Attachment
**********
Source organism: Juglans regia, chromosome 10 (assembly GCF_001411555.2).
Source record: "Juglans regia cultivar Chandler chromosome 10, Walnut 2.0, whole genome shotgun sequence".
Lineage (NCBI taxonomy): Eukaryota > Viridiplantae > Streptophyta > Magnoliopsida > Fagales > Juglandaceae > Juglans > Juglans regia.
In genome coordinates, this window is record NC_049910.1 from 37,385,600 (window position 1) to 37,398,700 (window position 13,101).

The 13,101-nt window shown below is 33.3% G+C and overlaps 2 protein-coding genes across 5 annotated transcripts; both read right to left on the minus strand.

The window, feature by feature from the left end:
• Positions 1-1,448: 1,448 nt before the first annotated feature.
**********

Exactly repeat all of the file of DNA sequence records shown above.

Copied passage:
Source organism: Juglans regia, chromosome 10 (assembly GCF_001411555.2).
Source record: "Juglans regia cultivar Chandler chromosome 10, Walnut 2.0, whole genome shotgun sequence".
Lineage (NCBI taxonomy): Eukaryota > Viridiplantae > Streptophyta > Magnoliopsida > Fagales > Juglandaceae > Juglans > Juglans regia.
In genome coordinates, this window is record NC_049910.1 from 37,385,600 (window position 1) to 37,398,700 (window position 13,101).

The 13,101-nt window shown below is 33.3% G+C and overlaps 2 protein-coding genes across 5 annotated transcripts; both read right to left on the minus strand.

The window, feature by feature from the left end:
• Positions 1-1,448: 1,448 nt before the first annotated feature.